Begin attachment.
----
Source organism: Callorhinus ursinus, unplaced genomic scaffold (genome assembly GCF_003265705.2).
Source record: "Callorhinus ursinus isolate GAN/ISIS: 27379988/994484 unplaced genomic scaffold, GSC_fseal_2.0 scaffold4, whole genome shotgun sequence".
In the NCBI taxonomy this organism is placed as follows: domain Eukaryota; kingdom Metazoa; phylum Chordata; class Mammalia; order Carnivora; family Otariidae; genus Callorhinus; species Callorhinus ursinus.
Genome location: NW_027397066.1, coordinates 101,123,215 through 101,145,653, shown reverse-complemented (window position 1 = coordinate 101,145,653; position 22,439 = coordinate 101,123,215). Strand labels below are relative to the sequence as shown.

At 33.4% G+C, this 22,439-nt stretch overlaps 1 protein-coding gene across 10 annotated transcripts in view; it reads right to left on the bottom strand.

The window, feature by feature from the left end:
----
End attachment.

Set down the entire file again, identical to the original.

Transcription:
Source organism: Callorhinus ursinus, unplaced genomic scaffold (genome assembly GCF_003265705.2).
Source record: "Callorhinus ursinus isolate GAN/ISIS: 27379988/994484 unplaced genomic scaffold, GSC_fseal_2.0 scaffold4, whole genome shotgun sequence".
In the NCBI taxonomy this organism is placed as follows: domain Eukaryota; kingdom Metazoa; phylum Chordata; class Mammalia; order Carnivora; family Otariidae; genus Callorhinus; species Callorhinus ursinus.
Genome location: NW_027397066.1, coordinates 101,123,215 through 101,145,653, shown reverse-complemented (window position 1 = coordinate 101,145,653; position 22,439 = coordinate 101,123,215). Strand labels below are relative to the sequence as shown.

At 33.4% G+C, this 22,439-nt stretch overlaps 1 protein-coding gene across 10 annotated transcripts in view; it reads right to left on the bottom strand.

The window, feature by feature from the left end: